Pope's arrival sparks workers' rights picketing in D.C.

The role of Pope Francis in 2016 politics
The role of Pope Francis in 2016 politics

Workers' rights groups protested low wages in WashingtonTuesday, an event scheduled to coincide with Pope Francis' arrival in the city.

Pope Francis has been an outspoken critique of income inequality, and picketers implored U.S. lawmakers to "listen to [the pope's] message."

Strikers included federal contract workers that cook, clean and provide other services at governmental buildings in Washington. Good Jobs Nation, a group representing the workers, say contract workers are paid so poorly they are "unable to afford basic needs such as food, clothing, and rent."

They called for broadened collective bargaining rights and a $15 minimum wage.

Other workers' rights groups joined the protests, along with labor union reps and religious leaders.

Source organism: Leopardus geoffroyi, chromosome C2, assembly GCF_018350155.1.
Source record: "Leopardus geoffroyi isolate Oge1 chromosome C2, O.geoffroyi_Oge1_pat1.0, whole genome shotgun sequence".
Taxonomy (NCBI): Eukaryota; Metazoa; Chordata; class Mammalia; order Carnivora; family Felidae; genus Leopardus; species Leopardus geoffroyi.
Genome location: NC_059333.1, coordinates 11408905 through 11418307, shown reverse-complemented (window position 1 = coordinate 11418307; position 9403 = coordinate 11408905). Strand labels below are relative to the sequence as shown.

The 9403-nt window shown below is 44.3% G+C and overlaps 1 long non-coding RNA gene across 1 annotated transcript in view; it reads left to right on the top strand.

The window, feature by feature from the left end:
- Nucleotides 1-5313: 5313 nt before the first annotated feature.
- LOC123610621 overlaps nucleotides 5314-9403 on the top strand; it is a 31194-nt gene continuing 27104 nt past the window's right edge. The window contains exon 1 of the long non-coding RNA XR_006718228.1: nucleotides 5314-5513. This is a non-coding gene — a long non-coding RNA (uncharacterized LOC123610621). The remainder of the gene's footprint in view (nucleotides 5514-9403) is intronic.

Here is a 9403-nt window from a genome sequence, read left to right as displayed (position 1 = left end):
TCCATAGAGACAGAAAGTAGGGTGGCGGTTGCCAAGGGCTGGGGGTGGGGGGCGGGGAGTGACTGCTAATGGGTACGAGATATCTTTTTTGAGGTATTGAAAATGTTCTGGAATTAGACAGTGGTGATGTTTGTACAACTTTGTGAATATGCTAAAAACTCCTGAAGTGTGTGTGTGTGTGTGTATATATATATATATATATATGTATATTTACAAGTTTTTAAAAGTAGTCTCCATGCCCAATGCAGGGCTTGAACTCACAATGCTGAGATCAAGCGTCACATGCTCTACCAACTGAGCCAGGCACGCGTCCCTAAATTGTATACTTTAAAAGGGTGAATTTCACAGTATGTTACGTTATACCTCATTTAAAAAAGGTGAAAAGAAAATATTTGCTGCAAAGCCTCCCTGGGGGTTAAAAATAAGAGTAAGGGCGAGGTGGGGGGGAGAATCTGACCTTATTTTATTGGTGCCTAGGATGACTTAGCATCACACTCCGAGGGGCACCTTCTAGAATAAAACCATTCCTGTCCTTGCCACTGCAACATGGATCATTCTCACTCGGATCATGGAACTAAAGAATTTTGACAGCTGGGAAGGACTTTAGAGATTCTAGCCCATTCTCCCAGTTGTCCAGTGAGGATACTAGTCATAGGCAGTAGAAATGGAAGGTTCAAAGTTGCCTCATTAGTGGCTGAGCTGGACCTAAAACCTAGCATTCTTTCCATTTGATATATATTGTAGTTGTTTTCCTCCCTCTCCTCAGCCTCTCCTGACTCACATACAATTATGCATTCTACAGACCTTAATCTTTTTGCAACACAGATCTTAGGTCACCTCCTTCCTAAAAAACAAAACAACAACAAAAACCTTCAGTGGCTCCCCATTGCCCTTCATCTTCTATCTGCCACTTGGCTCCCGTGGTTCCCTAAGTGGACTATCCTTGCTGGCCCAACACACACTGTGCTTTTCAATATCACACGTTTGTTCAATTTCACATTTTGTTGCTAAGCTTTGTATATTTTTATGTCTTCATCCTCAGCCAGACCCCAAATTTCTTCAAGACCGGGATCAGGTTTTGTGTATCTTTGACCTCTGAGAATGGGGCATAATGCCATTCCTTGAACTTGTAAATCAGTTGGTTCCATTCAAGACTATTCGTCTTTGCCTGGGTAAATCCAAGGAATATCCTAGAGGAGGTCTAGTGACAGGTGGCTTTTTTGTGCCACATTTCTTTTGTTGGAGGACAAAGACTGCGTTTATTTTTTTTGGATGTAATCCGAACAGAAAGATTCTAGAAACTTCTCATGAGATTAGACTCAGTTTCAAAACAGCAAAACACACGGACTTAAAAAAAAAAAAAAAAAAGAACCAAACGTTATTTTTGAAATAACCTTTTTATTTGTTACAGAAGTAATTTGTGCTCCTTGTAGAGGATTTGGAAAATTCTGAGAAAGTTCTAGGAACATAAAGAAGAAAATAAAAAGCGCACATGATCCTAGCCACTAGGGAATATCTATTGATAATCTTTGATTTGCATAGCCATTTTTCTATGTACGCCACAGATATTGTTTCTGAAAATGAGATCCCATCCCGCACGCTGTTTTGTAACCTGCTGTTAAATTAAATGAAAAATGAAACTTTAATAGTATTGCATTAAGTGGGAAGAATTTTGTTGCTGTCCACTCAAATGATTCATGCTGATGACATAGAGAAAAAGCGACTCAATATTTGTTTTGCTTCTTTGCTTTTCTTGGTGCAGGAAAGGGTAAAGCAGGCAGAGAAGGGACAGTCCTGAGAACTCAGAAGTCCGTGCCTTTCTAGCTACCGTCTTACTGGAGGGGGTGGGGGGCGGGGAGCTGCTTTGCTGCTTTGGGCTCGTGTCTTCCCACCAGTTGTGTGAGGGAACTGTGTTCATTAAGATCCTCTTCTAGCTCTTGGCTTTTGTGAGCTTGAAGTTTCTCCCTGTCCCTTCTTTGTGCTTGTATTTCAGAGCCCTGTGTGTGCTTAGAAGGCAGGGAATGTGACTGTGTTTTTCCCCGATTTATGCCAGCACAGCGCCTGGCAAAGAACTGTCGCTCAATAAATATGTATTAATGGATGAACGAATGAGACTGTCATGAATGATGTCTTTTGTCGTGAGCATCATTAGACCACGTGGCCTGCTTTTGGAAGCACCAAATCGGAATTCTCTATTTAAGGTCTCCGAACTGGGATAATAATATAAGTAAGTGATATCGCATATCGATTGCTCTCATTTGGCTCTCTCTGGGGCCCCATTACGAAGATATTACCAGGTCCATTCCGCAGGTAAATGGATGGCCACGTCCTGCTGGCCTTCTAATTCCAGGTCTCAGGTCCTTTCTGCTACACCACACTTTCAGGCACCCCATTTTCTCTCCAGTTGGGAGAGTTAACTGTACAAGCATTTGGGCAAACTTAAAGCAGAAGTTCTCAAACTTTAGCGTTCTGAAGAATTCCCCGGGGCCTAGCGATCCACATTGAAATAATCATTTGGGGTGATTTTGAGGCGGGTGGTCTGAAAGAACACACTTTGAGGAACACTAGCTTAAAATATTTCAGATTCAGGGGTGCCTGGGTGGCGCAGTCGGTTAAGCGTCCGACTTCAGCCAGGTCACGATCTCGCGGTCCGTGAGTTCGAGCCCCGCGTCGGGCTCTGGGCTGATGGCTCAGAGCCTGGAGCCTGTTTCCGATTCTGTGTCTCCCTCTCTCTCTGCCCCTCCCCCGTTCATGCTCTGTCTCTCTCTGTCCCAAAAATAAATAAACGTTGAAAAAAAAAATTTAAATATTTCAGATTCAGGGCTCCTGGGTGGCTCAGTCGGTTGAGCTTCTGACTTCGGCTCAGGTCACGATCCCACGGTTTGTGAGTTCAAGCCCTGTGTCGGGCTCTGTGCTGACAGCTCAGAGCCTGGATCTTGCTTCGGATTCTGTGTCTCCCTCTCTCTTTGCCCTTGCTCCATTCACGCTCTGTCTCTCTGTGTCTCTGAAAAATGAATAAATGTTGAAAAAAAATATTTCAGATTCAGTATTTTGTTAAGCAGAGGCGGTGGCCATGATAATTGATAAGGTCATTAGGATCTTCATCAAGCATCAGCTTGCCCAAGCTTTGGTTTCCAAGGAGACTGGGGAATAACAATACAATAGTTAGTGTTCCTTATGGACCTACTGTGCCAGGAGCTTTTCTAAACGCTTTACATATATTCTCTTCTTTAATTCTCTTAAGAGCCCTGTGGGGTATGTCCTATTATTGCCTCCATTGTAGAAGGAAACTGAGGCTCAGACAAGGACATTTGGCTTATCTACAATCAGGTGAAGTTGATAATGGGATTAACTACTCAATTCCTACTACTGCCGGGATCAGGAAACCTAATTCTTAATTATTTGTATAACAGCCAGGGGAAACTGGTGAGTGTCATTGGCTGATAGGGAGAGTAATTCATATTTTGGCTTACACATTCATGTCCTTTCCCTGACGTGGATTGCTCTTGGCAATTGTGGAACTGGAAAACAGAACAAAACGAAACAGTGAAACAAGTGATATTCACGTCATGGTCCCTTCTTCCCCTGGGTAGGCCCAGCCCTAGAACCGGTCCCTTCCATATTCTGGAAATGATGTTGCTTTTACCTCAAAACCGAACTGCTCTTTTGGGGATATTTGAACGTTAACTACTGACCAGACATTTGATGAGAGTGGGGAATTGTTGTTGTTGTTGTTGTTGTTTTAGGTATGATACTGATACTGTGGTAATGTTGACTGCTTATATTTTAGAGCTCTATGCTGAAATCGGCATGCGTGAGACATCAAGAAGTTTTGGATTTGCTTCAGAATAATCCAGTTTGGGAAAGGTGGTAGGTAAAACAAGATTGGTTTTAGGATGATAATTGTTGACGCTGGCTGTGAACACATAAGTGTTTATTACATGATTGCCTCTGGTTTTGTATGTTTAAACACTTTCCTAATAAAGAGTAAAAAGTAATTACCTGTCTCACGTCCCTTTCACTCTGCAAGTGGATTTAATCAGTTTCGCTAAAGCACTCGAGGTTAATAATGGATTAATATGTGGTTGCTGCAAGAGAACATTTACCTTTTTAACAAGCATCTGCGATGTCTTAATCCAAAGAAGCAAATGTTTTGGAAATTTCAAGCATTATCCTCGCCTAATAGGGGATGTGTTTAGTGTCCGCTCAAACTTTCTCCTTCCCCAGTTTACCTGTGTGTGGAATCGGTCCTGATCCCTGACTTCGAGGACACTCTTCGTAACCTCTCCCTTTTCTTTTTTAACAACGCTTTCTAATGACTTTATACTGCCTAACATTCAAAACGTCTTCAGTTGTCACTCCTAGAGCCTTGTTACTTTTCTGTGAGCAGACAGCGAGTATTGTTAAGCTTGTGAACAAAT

A group of women from We Belong Together, who marched 100 miles over eight days leading up to the pope's visit, were among the picketers. Senator Bernie Sanders also lent his voice to movement Tuesday afternoon.

"In my view, when we talk about morality and when we talk about justice we have to understand that there is no justice when so few have so much, while so many have so little," Sanders said in a statement.

Social media posts show a group gathered to hear Sanders speak at a church. Other posts show strikers sitting outside the Capitol building, marching through downtown streets, and staging a sit-in at the Senate cafeteria.

Pope Francis arrived in D.C. just before 4 p.m. on Tuesday. Good Jobs Nation sent a letter to him last week requesting to meet with him, but there's been no word whether the pope has responded.

Francis is scheduled to attend a welcoming ceremony at the White House and meet with bishops tomorrow before holding mass. On Thursday, he'll give the first-ever papal address to Congress.

Related: Drones banned during Pope's U.S. visit

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